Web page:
6 Tips on Crafting a Talent-Winning Employer Value Proposition

6 Tips on Crafting a Talent-Winning Employer Value Proposition
From Recruiter - August 25, 2016

1. Be Unique and Authentic

Is your job description high-level HR fluff, or does it proactively address the questions a candidate is going to want to know? What makes your companys product or service unique? What is making your company successful?

Does the description sound like its coming from a real person? Heres a test: Read one of your current company job descriptions out loud. Now, would you say the same thing to someone in person sitting across the table?

Paul Freed, Herd Freed Hartz

2. Focus on What Inspires Your Workforce

Whatever you do, dont craft an employer value proposition to attract talent. EVPs, like corporate mission statements, tend to be full of professional jargon that isnt very inspirational. Instead, start by asking employees what makes them want to get up every morning to get to work. (Side note: If they say they dont want to get out of bed but need the paycheck, you have bigger work to do.)

Do they get to help people? Do employees get to work on awesome projects they brag about to friends? Is the CEO a former soccer player, and do most employees spend lunchtime playing full-field, club-level soccer? Do 50 percent of all profits get distributed to employees as a bonus every quarter? Use the things that inspire existing employees to attract new talent. This is a double bonus. You wont attract just any talentyoull attract exactly the type of talent that is looking for the experience your company offers. They will be more likely to stay and be productive after they are hired.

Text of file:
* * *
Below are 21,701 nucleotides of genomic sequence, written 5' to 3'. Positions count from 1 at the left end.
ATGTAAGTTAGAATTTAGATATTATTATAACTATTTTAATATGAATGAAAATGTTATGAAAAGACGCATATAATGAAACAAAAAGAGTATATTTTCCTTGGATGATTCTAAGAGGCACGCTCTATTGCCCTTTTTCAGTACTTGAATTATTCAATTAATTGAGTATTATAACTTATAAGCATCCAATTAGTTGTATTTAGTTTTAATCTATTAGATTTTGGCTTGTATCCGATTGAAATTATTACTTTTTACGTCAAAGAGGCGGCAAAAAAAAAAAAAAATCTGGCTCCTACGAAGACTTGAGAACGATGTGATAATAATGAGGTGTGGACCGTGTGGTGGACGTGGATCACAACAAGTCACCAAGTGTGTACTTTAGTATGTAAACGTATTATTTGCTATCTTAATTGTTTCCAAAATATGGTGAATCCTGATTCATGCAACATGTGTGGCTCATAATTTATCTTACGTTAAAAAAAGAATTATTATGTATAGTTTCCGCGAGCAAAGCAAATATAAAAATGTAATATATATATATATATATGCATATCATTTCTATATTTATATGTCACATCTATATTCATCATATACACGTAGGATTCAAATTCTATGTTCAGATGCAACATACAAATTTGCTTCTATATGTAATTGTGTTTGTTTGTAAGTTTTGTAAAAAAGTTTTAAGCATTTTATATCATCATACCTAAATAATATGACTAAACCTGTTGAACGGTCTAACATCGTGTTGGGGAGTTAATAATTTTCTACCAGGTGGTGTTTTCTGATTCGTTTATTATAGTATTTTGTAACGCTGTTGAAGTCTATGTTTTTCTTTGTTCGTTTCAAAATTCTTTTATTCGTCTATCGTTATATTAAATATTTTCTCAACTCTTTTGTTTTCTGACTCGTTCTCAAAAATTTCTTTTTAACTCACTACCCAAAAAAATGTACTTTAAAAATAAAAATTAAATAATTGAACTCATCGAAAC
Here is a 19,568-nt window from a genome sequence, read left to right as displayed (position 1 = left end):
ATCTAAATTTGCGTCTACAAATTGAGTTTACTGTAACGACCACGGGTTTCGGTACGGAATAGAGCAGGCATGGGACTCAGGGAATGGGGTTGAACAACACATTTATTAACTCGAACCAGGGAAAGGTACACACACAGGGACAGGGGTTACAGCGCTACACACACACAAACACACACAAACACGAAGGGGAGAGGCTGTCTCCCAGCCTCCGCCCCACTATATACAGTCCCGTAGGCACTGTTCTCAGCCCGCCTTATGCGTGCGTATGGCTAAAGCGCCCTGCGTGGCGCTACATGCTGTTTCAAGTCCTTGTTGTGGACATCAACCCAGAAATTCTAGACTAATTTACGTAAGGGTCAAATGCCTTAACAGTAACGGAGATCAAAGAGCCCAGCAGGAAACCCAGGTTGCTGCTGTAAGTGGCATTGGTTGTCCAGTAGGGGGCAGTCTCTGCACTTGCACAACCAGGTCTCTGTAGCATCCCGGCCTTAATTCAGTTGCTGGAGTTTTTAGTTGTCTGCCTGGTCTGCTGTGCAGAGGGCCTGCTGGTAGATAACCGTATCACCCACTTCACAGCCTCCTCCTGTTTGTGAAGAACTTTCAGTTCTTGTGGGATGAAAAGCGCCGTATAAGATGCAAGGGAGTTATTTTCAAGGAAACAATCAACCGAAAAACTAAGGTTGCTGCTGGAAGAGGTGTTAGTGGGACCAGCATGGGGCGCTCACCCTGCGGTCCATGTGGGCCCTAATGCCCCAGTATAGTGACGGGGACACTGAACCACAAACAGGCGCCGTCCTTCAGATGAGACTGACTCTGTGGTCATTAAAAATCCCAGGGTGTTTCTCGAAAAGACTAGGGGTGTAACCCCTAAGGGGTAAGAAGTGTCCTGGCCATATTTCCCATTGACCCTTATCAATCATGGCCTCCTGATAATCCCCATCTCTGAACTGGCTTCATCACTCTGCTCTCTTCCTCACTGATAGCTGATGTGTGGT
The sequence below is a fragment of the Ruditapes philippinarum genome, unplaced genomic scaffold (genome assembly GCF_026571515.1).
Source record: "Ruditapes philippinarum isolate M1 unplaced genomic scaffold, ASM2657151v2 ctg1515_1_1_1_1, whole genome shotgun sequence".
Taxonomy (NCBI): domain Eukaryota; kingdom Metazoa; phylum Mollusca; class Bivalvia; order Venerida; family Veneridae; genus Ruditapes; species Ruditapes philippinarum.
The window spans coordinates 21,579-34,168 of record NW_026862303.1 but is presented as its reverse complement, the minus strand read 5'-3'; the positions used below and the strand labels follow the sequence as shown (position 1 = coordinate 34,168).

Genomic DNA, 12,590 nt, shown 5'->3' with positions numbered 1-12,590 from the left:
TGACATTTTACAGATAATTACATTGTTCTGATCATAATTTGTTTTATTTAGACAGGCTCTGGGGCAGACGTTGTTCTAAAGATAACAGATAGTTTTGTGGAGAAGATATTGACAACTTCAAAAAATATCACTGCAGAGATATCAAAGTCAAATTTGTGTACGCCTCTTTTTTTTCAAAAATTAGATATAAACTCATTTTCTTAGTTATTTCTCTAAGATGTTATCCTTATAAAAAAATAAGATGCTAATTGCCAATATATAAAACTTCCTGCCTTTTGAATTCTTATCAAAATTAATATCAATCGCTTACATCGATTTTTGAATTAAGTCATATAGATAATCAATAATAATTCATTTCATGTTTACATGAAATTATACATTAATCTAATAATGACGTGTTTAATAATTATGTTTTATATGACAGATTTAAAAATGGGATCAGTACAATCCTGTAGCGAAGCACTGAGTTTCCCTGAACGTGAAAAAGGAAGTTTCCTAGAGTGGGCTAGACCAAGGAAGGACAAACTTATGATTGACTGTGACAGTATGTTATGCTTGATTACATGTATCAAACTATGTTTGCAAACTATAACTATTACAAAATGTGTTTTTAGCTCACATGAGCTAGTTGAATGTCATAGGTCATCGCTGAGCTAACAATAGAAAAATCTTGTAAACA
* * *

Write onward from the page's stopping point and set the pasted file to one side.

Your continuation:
Oh, and after youve created your list of reasons employees get out of bed every day, you can call it an employer value proposition if you want.

Joe Weinlick, Beyond

3. Talk to Your Employees

A great way to determine your employer value proposition, especially for smaller companies, is to have a meeting with your team to discuss their personal values, what attracted them to your company in the first place, the vibe they want for the workplace, and the company culture. Compiling these values and deciding which ones you want to highlight will help attract candidates with similar values and strengthen your company culture and EVP.

Paul Murskov, HireKeep

4. Test Your EVP in the Market

Plenty of data today suggests that people want to do inspired work more than they want to be well compensated, so test your value prop. in the market. See if people are applying for a position with your company because you offer the opportunity to work on something meaningful.

Taylor Wallace, WeVue

5. Make It a Part of Your Yearly Review Process

Your employer value proposition doesnt exist unless you commit it to paper. Incorporate it into your yearly review process to learn more about your company culture and how youre attracting talent.


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